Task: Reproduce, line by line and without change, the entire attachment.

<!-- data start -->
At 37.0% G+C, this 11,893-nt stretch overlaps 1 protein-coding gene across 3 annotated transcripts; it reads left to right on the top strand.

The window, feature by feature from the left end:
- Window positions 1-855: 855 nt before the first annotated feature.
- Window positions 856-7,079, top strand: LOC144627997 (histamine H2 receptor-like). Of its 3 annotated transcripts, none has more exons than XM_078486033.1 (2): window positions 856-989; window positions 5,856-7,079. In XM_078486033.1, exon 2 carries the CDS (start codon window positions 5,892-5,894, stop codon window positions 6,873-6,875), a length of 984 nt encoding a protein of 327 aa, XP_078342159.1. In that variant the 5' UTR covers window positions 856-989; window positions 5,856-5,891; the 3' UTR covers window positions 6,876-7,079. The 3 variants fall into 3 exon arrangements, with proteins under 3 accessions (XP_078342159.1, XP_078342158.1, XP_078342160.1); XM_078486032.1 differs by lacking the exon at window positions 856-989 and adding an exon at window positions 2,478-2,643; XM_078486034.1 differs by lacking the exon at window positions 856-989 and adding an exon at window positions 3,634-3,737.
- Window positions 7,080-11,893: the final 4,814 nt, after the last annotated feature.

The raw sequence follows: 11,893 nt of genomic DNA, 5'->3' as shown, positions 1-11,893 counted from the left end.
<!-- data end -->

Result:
At 37.0% G+C, this 11,893-nt stretch overlaps 1 protein-coding gene across 3 annotated transcripts; it reads left to right on the top strand.

The window, feature by feature from the left end:
- Window positions 1-855: 855 nt before the first annotated feature.
- Window positions 856-7,079, top strand: LOC144627997 (histamine H2 receptor-like). Of its 3 annotated transcripts, none has more exons than XM_078486033.1 (2): window positions 856-989; window positions 5,856-7,079. In XM_078486033.1, exon 2 carries the CDS (start codon window positions 5,892-5,894, stop codon window positions 6,873-6,875), a length of 984 nt encoding a protein of 327 aa, XP_078342159.1. In that variant the 5' UTR covers window positions 856-989; window positions 5,856-5,891; the 3' UTR covers window positions 6,876-7,079. The 3 variants fall into 3 exon arrangements, with proteins under 3 accessions (XP_078342159.1, XP_078342158.1, XP_078342160.1); XM_078486032.1 differs by lacking the exon at window positions 856-989 and adding an exon at window positions 2,478-2,643; XM_078486034.1 differs by lacking the exon at window positions 856-989 and adding an exon at window positions 3,634-3,737.
- Window positions 7,080-11,893: the final 4,814 nt, after the last annotated feature.

The raw sequence follows: 11,893 nt of genomic DNA, 5'->3' as shown, positions 1-11,893 counted from the left end.